Mexico court clears ex-president of genocide charges Tere Miller-Sporrer at 12:02 PM ET
[JURIST] A Mexican appeals court on Thursday affirmed a lower court ruling that absolved former president Luis Echeverria [TrialWatch backgrounder; JURIST news archive] of any criminal responsibility for the 1968 killings of student protesters [GWU backgrounder] in Mexico City's Tlatelolco Plaza. The Fifth Criminal Collegiate Court upheld the Third United Criminal Tribunal's July 2007 finding [JURIST report] that the act constituted genocide but that the prosecution had presented no evidence [Universal report, in Spanish] linking Echeverria to the crime. Echeverria, who has been under house arrest since 2006, was released [Jornada, report, in Spanish] Thursday after the ruling.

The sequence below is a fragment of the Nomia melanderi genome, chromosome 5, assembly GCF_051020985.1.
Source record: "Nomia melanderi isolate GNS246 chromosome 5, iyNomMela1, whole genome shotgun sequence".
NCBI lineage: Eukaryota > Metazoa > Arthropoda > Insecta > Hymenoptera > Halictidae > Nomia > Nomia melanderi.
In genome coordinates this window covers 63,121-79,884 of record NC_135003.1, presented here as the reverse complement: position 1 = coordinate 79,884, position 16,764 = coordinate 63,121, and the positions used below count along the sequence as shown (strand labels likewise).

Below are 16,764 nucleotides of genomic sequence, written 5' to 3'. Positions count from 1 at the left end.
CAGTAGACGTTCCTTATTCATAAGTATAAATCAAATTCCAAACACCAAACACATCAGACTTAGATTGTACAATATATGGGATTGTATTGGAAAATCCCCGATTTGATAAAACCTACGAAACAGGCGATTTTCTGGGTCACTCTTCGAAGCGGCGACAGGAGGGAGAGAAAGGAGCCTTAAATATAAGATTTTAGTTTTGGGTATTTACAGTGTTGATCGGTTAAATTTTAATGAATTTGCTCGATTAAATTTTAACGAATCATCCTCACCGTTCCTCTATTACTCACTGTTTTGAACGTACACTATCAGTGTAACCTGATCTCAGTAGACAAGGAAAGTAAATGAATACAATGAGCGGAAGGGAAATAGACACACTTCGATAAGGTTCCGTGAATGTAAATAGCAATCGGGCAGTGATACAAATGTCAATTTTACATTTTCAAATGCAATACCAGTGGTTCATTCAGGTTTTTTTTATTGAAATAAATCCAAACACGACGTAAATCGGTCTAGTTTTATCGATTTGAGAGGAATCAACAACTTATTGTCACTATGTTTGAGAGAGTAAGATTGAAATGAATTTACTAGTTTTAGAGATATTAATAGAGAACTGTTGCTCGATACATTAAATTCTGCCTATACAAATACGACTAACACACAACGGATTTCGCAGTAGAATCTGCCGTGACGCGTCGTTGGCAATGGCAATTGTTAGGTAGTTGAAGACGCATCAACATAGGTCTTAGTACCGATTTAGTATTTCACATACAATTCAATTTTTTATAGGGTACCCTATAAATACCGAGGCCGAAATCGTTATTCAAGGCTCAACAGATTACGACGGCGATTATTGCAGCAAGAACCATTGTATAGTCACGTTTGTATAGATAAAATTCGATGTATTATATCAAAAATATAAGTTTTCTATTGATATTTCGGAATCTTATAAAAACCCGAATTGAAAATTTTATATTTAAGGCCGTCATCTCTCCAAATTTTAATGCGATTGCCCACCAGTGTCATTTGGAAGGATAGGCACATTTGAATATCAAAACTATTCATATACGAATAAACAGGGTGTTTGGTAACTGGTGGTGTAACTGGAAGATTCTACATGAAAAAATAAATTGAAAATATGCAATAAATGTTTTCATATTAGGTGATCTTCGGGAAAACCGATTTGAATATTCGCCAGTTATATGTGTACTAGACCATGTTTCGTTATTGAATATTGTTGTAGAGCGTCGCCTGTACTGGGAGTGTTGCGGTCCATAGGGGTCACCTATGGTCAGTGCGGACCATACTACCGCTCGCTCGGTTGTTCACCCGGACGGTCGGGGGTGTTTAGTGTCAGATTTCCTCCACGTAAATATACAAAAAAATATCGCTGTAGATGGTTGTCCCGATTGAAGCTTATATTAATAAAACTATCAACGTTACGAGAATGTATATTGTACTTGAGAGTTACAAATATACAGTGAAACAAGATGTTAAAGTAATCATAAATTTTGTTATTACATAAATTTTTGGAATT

In December 2006, a court report accused Echeverria of directly ordering [JURIST report] government authorities to repress the student protest, during which at least 25 but as many as 350 students were killed. Echeverria is also accused [JURIST report] of involvement in the murders and disappearances of more than 500 leftist dissidents during a period of time in the 1960s and 1970s called Mexico's "dirty war" [National Security Archive backgrounder], but no charges have been brought.
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